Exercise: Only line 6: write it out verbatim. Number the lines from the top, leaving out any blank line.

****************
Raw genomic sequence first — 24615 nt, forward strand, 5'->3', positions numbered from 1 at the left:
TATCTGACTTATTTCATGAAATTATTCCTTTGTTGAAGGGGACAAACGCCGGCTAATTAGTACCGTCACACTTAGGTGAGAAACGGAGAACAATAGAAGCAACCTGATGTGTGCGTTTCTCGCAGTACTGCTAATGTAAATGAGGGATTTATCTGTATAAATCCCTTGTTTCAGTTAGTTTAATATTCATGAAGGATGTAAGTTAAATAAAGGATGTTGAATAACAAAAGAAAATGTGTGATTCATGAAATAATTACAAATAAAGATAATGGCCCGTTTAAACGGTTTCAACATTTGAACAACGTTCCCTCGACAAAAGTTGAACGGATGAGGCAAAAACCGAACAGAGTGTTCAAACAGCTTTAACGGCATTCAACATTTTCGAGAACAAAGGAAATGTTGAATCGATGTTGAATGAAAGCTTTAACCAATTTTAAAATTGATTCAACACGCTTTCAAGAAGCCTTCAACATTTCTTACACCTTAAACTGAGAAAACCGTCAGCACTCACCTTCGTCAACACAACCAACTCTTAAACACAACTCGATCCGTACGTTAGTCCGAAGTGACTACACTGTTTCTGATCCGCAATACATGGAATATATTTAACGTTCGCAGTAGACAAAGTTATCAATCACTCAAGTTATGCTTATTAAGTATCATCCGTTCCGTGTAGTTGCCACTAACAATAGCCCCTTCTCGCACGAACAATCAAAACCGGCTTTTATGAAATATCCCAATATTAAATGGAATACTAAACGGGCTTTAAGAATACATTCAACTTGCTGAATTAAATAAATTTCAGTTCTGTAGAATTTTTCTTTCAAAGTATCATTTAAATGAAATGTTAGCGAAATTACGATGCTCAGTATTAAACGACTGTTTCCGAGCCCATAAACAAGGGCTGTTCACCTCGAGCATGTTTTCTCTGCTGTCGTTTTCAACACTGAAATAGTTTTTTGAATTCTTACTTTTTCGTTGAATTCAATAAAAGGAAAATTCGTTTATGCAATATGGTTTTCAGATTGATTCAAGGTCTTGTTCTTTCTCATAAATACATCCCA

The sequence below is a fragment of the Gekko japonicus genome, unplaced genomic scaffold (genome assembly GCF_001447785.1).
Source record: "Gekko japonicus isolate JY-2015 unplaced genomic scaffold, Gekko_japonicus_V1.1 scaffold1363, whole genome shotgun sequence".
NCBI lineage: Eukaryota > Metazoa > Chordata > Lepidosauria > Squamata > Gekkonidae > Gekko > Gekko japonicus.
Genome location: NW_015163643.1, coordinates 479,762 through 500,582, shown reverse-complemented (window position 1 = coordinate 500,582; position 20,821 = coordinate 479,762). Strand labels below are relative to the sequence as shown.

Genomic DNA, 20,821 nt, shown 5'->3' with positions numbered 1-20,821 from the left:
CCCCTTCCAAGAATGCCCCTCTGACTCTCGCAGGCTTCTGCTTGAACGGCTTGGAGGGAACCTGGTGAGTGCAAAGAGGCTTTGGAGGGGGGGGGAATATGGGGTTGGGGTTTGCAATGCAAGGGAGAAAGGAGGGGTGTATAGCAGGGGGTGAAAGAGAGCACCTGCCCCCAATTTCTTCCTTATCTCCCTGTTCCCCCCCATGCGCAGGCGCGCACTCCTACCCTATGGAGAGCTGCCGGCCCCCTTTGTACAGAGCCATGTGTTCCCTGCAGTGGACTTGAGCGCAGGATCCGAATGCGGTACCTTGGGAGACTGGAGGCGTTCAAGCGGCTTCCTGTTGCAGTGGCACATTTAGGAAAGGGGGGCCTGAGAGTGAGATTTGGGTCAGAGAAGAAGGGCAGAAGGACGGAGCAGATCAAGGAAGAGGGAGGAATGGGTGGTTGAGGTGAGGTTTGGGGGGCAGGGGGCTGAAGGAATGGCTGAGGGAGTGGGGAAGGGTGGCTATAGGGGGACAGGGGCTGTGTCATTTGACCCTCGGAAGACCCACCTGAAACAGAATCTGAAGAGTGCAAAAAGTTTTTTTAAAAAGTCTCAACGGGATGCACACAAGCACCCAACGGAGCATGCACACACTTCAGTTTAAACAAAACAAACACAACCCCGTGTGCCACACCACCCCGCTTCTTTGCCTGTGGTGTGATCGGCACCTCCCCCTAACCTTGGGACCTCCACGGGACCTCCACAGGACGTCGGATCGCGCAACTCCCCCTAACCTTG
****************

Genome location: NW_015163643.1, coordinates 479,762 through 500,582, shown reverse-complemented (window position 1 = coordinate 500,582; position 20,821 = coordinate 479,762). Strand labels below are relative to the sequence as shown.